If you can't afford an acoustician, but you are willing to experiment a bit, this kind of testing might lead you to something. For example, maybe you notice some large open parallel walls and you agree that covering one or both of them with some heavy draperies is either acceptable or would look nice. You could try it and see if it helps. It's no guarantee, but it might make a difference. Draperies are, of course, unlikely to make that much difference by themselves, so you might consider putting acoustic absorbing material behind them.

Be warned, however, that acoustic treatments done by amateurs without measurements are often beset with problems. For example, you may reduce the overall reverberation time, but leave lots of long echos at certain frequencies. This can be yield results that are no better than where you started -- possibly even worse (although in your case I think that's unlikely).

Here are the types of things a professional is likely to recommend. You've already alluded to all of them, but I'll repeat them with some more detail. I put them roughly in order of how likely they are to help, but it does depend on your specific situation:
  • Acoustic treatments. Churches like the one you describe are notorious for highly reflective surfaces like stone and glass, and as you surmised, adding absorptive materials to the walls, floors and ceiling will reduce the echo significantly. Also as you surmised, floor covering may be of limited effectiveness since people do also absorb and diffuse sound, but, of course, it depends on how much of the floor they cover and where. I understand your hesitation to go this route since it may impact the aesthetics of the church, and it may be expensive, but, as I mentioned above, depending on the specific situation, you may be able to achieve a dramatic result in acoustics with relatively little visual impact, and depending on the treatment needed you may be able to keep your costs controlled. You should also be able to collaborate with someone who can create acoustic treatments that are either not noticeable or enhance the esthetics of your space. (Of course, you'll also need someone familiar with things like local fire codes!)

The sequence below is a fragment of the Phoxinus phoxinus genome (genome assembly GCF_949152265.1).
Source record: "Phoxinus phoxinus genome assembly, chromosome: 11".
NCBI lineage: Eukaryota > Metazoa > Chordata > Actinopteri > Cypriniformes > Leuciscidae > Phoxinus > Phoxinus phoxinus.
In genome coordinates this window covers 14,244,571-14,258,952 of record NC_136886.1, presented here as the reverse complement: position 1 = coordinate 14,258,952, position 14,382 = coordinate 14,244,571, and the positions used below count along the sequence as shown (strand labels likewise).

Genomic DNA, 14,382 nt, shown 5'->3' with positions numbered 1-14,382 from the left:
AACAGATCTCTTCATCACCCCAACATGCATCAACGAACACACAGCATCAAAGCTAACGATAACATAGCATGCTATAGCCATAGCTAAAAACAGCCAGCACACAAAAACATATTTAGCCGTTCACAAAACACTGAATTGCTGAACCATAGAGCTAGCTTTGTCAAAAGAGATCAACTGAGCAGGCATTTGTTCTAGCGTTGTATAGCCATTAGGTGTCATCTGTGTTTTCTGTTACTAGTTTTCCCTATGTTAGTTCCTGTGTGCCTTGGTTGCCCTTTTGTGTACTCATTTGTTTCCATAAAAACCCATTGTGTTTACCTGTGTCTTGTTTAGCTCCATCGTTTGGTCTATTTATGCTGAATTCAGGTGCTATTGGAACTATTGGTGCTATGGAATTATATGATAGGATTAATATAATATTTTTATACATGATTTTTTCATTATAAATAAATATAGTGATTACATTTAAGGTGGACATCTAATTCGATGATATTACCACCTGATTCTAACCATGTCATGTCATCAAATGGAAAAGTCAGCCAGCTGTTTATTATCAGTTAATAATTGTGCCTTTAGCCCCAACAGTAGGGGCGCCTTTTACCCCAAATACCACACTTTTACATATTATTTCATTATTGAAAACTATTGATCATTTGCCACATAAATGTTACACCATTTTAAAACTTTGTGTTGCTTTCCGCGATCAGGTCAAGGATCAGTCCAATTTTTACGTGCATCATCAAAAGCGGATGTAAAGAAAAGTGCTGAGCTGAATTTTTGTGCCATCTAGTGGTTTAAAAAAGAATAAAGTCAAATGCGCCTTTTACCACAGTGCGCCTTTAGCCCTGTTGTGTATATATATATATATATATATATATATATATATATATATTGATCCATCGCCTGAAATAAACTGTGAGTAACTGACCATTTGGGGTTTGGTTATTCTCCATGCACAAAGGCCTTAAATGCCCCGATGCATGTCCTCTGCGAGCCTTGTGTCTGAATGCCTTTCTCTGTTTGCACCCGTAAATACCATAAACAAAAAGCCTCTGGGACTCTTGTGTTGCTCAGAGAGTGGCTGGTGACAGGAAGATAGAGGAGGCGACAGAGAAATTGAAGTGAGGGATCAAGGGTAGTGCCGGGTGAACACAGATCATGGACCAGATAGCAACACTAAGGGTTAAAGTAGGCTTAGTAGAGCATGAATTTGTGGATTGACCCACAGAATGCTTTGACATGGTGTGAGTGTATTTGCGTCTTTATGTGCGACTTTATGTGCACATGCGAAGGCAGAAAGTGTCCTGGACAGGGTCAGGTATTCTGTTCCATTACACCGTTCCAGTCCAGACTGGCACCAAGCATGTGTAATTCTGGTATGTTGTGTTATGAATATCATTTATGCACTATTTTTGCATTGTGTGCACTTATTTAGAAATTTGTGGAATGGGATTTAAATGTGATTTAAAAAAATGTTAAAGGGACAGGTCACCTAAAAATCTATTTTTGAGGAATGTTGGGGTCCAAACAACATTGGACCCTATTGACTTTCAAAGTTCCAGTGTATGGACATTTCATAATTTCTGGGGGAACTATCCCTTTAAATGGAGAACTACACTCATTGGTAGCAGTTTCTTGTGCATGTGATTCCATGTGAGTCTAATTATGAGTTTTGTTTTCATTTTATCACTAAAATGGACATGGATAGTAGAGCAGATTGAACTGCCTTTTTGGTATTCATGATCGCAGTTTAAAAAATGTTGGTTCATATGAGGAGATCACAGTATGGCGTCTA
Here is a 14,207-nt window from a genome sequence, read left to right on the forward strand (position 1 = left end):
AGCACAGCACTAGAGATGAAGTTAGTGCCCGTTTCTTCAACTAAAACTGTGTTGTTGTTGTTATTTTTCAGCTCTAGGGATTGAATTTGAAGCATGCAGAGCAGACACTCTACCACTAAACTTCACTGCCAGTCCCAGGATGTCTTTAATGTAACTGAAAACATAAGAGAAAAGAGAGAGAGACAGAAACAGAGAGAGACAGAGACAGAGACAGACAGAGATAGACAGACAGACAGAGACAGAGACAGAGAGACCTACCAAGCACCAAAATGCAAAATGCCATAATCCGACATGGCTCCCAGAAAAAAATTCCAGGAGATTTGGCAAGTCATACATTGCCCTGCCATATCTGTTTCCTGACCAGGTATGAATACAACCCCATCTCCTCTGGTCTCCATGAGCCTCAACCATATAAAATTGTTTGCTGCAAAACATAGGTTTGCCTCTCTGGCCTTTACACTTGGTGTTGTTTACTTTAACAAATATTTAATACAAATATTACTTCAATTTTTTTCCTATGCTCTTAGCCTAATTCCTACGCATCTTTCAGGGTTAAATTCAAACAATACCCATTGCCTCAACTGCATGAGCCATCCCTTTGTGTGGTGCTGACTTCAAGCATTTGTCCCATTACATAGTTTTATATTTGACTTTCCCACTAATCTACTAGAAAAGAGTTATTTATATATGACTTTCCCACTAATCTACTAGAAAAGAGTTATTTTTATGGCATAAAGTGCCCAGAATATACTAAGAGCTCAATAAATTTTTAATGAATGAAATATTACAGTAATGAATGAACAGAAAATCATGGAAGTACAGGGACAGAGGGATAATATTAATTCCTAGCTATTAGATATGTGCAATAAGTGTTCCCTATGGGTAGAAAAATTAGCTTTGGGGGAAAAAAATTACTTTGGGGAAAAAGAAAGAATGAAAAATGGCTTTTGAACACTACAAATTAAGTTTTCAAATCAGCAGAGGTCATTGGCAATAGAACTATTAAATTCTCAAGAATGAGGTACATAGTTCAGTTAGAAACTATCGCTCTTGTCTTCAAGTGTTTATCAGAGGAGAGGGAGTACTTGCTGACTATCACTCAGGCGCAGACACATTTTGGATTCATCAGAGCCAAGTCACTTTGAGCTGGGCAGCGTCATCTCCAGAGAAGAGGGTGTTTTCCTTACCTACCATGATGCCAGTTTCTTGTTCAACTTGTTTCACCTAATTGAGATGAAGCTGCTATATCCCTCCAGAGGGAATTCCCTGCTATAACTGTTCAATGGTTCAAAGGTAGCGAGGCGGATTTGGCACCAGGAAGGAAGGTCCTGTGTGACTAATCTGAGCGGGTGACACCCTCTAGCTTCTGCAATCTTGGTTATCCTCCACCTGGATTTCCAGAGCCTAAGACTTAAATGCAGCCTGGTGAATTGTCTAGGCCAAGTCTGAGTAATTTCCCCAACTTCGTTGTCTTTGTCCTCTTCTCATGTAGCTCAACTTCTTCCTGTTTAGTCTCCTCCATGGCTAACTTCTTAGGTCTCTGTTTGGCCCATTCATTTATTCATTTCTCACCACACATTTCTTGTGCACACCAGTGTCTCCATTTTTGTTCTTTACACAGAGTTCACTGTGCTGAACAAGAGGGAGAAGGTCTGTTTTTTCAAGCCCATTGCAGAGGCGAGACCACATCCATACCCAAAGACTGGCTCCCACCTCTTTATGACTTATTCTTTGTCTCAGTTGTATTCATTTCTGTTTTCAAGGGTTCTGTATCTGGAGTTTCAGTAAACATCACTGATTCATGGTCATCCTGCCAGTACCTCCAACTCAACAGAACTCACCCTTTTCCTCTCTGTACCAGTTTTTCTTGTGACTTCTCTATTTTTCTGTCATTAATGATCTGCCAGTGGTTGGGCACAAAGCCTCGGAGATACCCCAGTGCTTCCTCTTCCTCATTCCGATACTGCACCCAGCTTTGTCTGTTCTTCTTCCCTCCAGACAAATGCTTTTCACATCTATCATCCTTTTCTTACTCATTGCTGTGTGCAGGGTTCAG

• Adjusting the speakers. It's certainly possible that putting the speakers in another location would help. If they were hung by a contractor or someone who did not take acoustics into account, they are likely to be placed poorly. Location matters more than the quality of the speakers themselves. Also, if the speakers are not in one cluster at the front, adding the appropriate delay to each set of speaker may help to ensure that sound arrives "coherently" from all speakers, which can improve intelligibility significantly. Devices to provide this kind of delay, and lots of other features, are sold under various names such as "speaker processors," and "speaker array controllers," etc.
  • Electronic tools. Although this is likely to be least effective, you can usually achieve some improvement with EQ, as you suggested. For permanent installations, I prefer parametric EQs, but a high quality graphic will also work. An ad-hoc technique for setting the EQ is to increase the gain until you hear feedback, and then notch out the EQ frequency that causes the feedback. Continue increasing the gain until you are happy with the results. You must be very careful to protect your speakers and your hearing when using this technique, both of which can be easily damaged if you don't know what you are doing. Most speaker processors have built-in parametric EQs and some even come with a calibrated mike that you can use with the device to adjust the settings for you automatically. I've done this, and it works great, especially with a little manual tweaking, but you do have to know what you are doing. But, of course, you can't work miracles in a bad room.